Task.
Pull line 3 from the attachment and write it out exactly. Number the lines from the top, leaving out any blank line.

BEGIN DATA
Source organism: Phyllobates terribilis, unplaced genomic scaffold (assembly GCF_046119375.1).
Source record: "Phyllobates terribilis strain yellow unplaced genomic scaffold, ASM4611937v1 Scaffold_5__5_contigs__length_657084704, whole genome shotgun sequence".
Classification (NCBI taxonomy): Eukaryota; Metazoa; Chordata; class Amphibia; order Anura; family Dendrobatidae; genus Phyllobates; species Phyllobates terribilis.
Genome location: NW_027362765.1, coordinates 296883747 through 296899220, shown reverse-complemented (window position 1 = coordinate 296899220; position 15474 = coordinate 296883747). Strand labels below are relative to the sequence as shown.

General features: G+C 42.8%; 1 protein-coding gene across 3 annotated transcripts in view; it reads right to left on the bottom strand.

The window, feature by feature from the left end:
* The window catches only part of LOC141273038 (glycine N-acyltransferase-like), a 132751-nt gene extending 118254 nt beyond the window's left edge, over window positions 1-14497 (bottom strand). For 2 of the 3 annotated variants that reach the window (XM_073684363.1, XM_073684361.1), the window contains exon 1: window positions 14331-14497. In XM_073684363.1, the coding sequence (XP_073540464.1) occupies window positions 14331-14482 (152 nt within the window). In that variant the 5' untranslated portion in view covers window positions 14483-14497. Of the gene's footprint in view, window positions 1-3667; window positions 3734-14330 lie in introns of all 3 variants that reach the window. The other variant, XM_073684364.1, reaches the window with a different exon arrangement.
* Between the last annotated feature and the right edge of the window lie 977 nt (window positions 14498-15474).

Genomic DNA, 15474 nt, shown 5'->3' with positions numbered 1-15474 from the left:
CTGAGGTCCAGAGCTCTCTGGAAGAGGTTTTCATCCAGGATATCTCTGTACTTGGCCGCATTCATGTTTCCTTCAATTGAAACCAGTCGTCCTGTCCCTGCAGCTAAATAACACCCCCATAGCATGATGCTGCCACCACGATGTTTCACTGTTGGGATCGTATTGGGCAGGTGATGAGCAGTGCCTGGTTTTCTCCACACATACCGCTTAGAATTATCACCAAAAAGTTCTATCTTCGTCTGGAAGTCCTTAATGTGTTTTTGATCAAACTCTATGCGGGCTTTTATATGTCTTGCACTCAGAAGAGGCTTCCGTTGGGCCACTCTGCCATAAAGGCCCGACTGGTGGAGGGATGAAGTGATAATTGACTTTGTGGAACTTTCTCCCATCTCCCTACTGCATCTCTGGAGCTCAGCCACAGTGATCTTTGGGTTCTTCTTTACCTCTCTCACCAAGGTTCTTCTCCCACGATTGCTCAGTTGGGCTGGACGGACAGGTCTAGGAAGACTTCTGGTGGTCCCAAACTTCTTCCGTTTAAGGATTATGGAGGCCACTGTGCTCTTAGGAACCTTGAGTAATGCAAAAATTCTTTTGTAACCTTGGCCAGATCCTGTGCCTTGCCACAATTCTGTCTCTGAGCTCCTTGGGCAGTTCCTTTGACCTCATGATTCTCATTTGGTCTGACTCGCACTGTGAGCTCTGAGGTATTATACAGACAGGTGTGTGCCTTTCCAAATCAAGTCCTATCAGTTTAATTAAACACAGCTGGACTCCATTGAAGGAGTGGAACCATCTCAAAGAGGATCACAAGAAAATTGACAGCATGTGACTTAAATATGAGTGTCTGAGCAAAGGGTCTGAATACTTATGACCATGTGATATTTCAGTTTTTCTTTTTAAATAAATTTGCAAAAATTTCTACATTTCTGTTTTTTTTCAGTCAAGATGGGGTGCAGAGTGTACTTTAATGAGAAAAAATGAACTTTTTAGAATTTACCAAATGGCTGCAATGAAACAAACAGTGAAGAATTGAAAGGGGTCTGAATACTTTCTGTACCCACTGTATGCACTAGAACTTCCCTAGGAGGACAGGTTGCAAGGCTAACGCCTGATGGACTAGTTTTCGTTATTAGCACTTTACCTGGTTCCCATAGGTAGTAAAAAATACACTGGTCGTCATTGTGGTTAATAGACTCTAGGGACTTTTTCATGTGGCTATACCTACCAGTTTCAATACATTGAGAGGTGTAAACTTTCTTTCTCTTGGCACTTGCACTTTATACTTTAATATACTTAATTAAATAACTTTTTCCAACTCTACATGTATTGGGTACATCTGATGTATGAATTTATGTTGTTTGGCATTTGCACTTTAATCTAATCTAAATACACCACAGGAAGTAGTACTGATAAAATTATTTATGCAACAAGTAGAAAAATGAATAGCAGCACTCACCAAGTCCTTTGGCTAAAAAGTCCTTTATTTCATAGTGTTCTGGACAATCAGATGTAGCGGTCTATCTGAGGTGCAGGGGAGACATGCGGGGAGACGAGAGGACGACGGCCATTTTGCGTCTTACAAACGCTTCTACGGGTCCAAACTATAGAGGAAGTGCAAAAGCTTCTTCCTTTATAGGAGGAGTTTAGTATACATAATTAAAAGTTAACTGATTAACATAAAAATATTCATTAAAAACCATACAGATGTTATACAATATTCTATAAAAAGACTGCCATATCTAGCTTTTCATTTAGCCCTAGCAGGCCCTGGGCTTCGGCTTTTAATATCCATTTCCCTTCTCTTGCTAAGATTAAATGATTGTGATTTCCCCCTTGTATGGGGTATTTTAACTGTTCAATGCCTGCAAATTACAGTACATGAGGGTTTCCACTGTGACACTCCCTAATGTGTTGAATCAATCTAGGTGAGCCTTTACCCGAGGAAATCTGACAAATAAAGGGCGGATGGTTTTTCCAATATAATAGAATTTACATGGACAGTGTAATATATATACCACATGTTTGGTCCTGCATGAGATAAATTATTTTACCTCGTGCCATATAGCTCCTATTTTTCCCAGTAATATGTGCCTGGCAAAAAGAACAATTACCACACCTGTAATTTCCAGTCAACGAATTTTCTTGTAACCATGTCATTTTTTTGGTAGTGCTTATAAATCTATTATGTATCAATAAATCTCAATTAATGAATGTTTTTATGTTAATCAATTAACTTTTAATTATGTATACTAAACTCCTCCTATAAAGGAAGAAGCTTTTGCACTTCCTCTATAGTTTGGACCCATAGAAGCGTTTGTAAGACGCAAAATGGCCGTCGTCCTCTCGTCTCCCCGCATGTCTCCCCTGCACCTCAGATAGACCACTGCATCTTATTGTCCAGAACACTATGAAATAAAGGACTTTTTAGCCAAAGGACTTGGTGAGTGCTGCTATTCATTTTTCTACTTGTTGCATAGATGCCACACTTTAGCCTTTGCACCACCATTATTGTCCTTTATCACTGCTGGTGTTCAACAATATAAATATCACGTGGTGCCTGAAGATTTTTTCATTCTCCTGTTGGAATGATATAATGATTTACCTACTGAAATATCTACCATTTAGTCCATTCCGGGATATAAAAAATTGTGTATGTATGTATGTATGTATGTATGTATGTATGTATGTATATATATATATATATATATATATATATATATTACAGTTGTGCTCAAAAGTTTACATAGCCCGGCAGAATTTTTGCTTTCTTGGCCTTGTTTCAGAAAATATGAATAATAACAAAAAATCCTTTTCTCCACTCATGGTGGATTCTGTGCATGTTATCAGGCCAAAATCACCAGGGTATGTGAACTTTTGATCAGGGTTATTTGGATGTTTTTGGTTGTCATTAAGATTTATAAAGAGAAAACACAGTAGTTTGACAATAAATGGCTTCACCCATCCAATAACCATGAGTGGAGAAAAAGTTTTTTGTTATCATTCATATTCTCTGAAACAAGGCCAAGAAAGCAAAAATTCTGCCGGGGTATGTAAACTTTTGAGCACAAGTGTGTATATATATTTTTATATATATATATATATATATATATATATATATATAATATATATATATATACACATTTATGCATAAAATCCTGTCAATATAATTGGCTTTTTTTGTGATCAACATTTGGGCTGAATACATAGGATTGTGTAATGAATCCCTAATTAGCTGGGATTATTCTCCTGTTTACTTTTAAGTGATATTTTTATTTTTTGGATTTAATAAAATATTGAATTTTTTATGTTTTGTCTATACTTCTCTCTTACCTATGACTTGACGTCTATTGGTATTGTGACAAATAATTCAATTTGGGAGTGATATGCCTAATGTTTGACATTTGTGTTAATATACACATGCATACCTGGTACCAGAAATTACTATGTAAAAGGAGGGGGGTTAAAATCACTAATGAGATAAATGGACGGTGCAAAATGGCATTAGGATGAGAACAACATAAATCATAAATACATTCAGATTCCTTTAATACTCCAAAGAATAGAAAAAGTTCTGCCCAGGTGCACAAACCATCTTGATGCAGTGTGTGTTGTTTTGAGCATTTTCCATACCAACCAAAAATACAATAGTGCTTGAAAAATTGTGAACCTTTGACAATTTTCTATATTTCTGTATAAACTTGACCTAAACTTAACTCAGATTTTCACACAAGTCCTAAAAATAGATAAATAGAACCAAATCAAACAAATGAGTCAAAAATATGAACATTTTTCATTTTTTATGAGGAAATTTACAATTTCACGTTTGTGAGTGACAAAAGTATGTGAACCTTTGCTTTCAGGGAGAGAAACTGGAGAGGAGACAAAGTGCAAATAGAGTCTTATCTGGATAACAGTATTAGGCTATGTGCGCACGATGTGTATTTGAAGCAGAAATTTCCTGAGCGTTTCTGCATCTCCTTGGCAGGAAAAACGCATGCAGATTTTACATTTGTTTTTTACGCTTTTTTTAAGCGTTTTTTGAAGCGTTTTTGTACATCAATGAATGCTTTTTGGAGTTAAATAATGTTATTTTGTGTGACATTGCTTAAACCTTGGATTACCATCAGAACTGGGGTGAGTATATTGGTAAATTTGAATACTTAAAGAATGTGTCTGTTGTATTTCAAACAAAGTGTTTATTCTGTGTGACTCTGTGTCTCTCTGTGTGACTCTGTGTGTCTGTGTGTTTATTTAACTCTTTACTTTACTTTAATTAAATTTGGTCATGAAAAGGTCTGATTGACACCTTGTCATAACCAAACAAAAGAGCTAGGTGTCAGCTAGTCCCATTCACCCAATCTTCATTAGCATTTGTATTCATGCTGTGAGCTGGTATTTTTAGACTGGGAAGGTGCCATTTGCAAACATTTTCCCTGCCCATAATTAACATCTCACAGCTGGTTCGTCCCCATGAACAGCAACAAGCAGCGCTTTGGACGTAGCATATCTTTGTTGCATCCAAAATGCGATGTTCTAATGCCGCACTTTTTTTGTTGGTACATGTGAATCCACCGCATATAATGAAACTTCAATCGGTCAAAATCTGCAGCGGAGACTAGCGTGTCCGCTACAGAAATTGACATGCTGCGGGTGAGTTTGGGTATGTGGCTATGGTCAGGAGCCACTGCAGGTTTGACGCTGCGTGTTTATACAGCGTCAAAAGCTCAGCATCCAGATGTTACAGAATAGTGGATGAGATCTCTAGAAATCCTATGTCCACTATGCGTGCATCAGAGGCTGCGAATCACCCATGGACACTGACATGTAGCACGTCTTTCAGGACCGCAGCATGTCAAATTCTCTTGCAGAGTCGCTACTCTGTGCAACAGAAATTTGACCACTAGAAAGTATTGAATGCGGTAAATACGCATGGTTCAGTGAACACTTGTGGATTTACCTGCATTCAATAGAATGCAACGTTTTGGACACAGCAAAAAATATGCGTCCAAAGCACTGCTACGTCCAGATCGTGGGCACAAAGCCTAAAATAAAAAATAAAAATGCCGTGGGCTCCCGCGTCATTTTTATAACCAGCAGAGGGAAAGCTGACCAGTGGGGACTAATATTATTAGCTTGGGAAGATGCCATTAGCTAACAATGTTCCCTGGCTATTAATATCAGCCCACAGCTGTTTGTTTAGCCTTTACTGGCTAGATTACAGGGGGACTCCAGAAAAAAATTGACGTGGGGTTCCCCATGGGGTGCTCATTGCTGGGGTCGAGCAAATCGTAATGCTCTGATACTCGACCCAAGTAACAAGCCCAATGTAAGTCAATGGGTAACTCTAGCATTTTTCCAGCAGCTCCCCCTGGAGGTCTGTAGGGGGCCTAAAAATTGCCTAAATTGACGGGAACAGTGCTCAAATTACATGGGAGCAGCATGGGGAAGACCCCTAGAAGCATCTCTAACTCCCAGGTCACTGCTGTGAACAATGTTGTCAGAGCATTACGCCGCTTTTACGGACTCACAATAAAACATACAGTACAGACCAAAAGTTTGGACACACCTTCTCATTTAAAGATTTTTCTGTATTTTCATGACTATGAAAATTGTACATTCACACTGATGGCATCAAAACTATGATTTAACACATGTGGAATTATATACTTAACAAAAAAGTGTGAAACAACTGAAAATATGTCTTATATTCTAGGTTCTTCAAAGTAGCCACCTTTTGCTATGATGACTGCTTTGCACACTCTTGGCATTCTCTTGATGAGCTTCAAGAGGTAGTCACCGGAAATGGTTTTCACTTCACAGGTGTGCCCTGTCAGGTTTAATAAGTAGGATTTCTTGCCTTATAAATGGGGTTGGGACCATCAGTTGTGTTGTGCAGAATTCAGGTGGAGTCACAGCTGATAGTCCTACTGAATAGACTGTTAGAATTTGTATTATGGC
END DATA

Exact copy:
Classification (NCBI taxonomy): Eukaryota; Metazoa; Chordata; class Amphibia; order Anura; family Dendrobatidae; genus Phyllobates; species Phyllobates terribilis.